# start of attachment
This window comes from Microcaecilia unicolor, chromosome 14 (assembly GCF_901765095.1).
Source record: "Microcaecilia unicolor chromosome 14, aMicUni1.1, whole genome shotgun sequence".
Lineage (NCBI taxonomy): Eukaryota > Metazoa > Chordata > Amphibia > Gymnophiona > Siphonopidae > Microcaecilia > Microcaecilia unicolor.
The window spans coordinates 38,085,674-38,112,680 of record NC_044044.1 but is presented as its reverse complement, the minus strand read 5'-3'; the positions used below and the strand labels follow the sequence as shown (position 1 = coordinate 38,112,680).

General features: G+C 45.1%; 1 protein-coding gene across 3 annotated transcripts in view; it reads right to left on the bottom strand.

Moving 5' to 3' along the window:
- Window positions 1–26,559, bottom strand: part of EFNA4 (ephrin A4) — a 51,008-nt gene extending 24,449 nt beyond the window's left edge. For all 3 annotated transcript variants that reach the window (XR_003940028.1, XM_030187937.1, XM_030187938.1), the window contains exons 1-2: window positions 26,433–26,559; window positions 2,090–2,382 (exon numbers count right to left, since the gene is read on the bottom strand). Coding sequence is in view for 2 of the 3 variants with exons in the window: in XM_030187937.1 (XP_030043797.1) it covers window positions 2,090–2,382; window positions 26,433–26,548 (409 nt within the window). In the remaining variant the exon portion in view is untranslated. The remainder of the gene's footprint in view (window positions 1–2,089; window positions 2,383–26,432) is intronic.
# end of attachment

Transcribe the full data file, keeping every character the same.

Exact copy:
This window comes from Microcaecilia unicolor, chromosome 14 (assembly GCF_901765095.1).
Source record: "Microcaecilia unicolor chromosome 14, aMicUni1.1, whole genome shotgun sequence".
Lineage (NCBI taxonomy): Eukaryota > Metazoa > Chordata > Amphibia > Gymnophiona > Siphonopidae > Microcaecilia > Microcaecilia unicolor.
The window spans coordinates 38,085,674-38,112,680 of record NC_044044.1 but is presented as its reverse complement, the minus strand read 5'-3'; the positions used below and the strand labels follow the sequence as shown (position 1 = coordinate 38,112,680).

General features: G+C 45.1%; 1 protein-coding gene across 3 annotated transcripts in view; it reads right to left on the bottom strand.

Moving 5' to 3' along the window:
- Window positions 1–26,559, bottom strand: part of EFNA4 (ephrin A4) — a 51,008-nt gene extending 24,449 nt beyond the window's left edge. For all 3 annotated transcript variants that reach the window (XR_003940028.1, XM_030187937.1, XM_030187938.1), the window contains exons 1-2: window positions 26,433–26,559; window positions 2,090–2,382 (exon numbers count right to left, since the gene is read on the bottom strand). Coding sequence is in view for 2 of the 3 variants with exons in the window: in XM_030187937.1 (XP_030043797.1) it covers window positions 2,090–2,382; window positions 26,433–26,548 (409 nt within the window). In the remaining variant the exon portion in view is untranslated. The remainder of the gene's footprint in view (window positions 1–2,089; window positions 2,383–26,432) is intronic.